Now with a whole offseason to get himself back into an NFL training routine and get himself focused on his second chance in this league with the Saints, I look for Mike Bell to come into camp like a man on fire with a lot to prove in his own right.
Lynell Hamilton has wowed the Saints front office with his work after being signed as an undrafted free agent in 2008 and spending his rookie season on the practice squad. Hamilton also seems primed to make a strong showing in camp this summer in his second attempt to make it to the final 53 man squad in 2009.
Hamilton's size is impressive at 6'0” 230 pounds and he runs with a level of power, speed, explosiveness and confidence that could translate well to the between-the-tackles style of back that the Saints are missing with the departure of Deuce McAllister this offseason.
I look for the competition for the four, at most, spots on the active roster at running back to be intensified ten-fold or better on top of these four already somewhat NFL experienced players, three of whom went undrafted all of whom have something to prove, by the Saints' signings of two more undrafted rookies in Herb Donaldson at 5'10” 226 lbs out of Western Illinois and P J Hill at 5'10” 218 lbs from Wisconsin. Both of these youngsters are also trying to make a mark of their own in the NFL with the Saints in 2009.
The other key factor in the Saints not being a favorite from the NFC South to make the playoffs in these early predictions is the question of whether or not their defense will be able to improve in short order from it's bottom of the basement ranking to at least the middle of the pack with the leadership of a new difference maker of a Defensive Coordinator in Gregg Williams and some new faces in some important places as addressed through free agency and the draft.
It all starts with Gregg Williams whose first words to his fresh-faced defensive players in Saints rookie mini-camp were quoted as being “Knock 'em the ____ out!”. If the Saints new defense's attitude mirrors that of it's Defensive Coordinator through this mission statement of his (as it ideally should), then opposing offenses should be fear-stricken this season when facing New Orleans this season.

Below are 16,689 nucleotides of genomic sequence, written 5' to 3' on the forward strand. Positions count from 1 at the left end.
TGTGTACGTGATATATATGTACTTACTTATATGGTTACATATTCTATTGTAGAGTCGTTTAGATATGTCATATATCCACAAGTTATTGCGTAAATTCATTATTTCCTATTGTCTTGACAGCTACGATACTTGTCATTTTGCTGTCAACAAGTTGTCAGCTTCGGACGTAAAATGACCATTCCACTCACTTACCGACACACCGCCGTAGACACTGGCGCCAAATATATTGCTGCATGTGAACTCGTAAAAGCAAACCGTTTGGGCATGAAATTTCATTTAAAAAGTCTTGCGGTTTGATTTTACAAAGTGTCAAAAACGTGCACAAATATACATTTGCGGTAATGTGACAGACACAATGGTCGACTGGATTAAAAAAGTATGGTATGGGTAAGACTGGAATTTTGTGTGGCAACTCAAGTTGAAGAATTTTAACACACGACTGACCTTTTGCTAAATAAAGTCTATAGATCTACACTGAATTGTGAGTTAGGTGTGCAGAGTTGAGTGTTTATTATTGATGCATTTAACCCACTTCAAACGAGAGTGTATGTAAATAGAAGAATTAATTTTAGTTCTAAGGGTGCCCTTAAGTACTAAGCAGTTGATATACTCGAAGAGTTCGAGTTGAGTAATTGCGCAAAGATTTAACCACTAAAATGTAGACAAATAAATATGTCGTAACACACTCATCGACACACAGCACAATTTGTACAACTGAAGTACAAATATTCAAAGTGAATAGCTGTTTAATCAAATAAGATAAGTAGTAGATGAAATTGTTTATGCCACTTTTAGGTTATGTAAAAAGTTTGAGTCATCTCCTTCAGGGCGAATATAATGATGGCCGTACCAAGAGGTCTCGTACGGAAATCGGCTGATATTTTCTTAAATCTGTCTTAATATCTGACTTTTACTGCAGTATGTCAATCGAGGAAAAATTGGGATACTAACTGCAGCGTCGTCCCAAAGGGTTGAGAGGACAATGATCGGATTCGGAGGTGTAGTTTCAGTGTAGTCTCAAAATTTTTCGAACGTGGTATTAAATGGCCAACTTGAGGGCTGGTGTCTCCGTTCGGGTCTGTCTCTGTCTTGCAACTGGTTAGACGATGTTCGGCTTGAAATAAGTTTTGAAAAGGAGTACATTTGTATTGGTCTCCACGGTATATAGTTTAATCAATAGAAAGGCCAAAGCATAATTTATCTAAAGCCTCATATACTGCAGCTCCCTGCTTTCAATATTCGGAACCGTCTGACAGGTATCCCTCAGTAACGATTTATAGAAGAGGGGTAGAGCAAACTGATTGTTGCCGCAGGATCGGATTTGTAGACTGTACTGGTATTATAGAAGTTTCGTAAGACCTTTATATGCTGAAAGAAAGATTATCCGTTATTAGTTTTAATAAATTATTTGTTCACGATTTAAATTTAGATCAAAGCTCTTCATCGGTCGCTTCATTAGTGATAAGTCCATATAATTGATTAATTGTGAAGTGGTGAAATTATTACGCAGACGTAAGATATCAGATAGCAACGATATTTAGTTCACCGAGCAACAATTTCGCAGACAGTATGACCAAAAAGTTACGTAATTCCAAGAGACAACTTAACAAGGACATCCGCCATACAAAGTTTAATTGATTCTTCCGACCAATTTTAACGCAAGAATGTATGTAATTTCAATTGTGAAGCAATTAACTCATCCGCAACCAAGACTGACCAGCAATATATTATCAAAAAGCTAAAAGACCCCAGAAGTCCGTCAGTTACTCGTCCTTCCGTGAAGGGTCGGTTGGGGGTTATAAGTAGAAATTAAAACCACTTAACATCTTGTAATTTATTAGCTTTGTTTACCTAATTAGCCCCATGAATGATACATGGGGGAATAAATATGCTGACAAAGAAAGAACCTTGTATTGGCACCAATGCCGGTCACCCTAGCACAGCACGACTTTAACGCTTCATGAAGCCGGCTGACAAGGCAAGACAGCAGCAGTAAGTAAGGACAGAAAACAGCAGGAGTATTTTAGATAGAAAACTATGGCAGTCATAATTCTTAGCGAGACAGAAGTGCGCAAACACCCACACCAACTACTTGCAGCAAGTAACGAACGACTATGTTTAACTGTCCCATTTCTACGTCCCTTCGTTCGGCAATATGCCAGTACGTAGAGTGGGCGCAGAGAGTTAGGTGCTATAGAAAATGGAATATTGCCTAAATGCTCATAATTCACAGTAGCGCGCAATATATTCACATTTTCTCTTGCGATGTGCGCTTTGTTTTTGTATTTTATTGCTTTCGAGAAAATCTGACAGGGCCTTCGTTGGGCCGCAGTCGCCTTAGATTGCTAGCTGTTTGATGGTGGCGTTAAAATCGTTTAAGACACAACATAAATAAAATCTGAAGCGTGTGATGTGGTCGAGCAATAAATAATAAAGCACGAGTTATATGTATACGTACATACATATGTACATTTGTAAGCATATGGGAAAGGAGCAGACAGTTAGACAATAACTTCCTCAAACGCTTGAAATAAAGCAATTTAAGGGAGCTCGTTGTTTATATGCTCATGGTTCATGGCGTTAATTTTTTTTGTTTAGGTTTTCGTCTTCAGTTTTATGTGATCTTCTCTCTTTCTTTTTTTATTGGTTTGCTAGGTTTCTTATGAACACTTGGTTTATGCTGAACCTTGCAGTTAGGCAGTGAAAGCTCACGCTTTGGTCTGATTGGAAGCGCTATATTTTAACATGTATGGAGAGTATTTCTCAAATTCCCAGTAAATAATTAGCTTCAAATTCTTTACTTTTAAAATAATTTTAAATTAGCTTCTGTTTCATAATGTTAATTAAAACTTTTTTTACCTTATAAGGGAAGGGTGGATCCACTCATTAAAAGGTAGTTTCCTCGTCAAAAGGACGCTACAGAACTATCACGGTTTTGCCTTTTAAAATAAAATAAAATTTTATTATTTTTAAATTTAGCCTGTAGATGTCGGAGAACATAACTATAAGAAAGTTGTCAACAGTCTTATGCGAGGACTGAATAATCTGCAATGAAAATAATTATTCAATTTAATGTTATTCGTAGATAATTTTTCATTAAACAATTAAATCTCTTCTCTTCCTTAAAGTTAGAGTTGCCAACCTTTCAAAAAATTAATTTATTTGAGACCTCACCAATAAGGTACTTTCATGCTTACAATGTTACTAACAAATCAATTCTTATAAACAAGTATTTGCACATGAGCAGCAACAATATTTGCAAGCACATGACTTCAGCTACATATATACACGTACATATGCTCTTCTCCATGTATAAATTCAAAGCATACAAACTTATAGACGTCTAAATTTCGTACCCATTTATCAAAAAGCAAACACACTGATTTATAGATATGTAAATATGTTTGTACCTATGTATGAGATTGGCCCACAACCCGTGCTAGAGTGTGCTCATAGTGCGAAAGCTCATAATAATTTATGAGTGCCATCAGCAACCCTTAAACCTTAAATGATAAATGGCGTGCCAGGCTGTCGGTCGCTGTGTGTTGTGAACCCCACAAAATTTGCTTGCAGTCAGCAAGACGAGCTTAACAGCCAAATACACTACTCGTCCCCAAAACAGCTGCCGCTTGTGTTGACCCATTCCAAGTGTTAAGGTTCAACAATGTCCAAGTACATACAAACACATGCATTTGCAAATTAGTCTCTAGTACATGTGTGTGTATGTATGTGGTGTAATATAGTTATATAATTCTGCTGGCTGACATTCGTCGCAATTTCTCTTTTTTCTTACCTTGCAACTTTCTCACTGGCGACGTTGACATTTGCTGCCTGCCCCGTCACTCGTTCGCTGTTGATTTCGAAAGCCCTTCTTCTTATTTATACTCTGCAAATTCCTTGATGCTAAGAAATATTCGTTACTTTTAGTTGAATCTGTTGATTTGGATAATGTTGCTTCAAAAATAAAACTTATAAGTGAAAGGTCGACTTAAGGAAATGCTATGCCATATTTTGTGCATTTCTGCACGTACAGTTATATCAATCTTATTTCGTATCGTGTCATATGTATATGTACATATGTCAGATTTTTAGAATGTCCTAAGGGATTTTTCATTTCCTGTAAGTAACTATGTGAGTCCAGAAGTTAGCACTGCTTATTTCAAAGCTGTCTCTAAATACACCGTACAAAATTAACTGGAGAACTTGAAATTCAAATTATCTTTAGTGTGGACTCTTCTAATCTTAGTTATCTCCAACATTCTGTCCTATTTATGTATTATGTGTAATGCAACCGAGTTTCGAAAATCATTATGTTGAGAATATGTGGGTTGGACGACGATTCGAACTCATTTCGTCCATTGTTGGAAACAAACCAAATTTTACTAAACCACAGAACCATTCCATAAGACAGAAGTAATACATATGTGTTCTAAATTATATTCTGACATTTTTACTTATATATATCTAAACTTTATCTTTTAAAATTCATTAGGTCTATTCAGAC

Former Pro-Bowl LB Dan Morgan was reinstated on February 12, 2009 to make his NFL comeback after retiring for one year on May 19, 2008 not too long after first signing as a free agent with the Saints. He is reportedly in excellent shape and thriving in the Saints' offseason training program and hopes are high that he will be able to win the starting WLB position alongside Vilma and Scott Fujita.
In terms of defensive player personnel, the Saints started where everyone expected they would by quickly re-signing Jonathan Vilma as their MLB in the first hours of free agent eligibility in early March, 2009 which was a very busy month for the Saints in free agency moves mostly intended to address the defensive side of the ball and give Williams more to work with.
Their next chronologically listed actions were to lure CB Jabari Greer away from the Buffalo Bills as an Unrestricted Free Agent on March 5, followed by the contract termination of CB Mike McKenzie on March 19, the signing of FA DE Paul Spicer (former Jacksonville Jaguar under Gregg Williams' leadership last season) on March 20, the signing of UFA S Darren Sharper (Minnesota Vikings fame) on March 24.
The Saints also signed of UFA S Pierson Prioleau (not only another former Jacksonville Jaguar under Gregg Williams' leadership last season but also a former Washington Redskin under Gregg Williams as DC and a former Buffalo Bill under Gregg Williams as Head Coach) on March 25, the contract termination of S Kevin Kaesviharn the very next day and the signing of FA DT Rod Coleman (former one year retired Atlanta Falcon making his NFL comeback with the Saints) on March 27.
The middle of April saw the re-signing of FA CB Leigh Torrence back onto the Saints roster and the signing of FA LB Anthony Waters (San Diego Chargers) for added defensive depth under Coach Williams and the end of April ushered in the end of an earlier Saints' era with the releases of DT's Brian Young and Hollis Thomas.
Gregg Williams has been known to declare that there essentially are no starters in his defensive line-ups and if a player is wearing a uniform he will see playing time on the field during the game.
Here is what he had to say when he was asked to share some insight into his defensive philosophies as related to his new coaching position with the New Orleans Saints right before the 2009 NFL draft:
“We are going to have multiple, and I mean multiple, defensive looks and packages. I can tell you today that people won’t say the Saints will be a base 4-3 or 3-4 defense. We will look different every single week and maybe even every different defensive series. We may be running six defensive backs out there, maybe four linebackers, who knows? I just want to create mismatches and create havoc.”
Personally speaking, early rankings like this don't bother me one bit and, realistically speaking, they really don't amount to a whole hill of beans in the long run anyway. My belief is that the Saints will use the “Shock and Awe” method of surprise attack on the rest of this division which has apparently underestimated this team's offseason accomplishments through coaching changes, free agent player acquisitions and the draft.
Much like the title of my article suggests, let them all predict Atlanta to win the division and Carolina to earn a wild card berth ahead of New Orleans all they want! The Saints faithful know better that this particular upgraded and improved version of the New Orleans Black and Gold “Bless You Boys” are primed to be the surprise team to beat in the NFC South this year and beyond.
I (we) BELIEVE. I (we) have FAITH. And we will all be signing “Who-dat sey dey gonna beat dem Saints!?!?!?” in unison down in the Big Easy (and wherever else we may be) this January during the 2009/10 playoffs!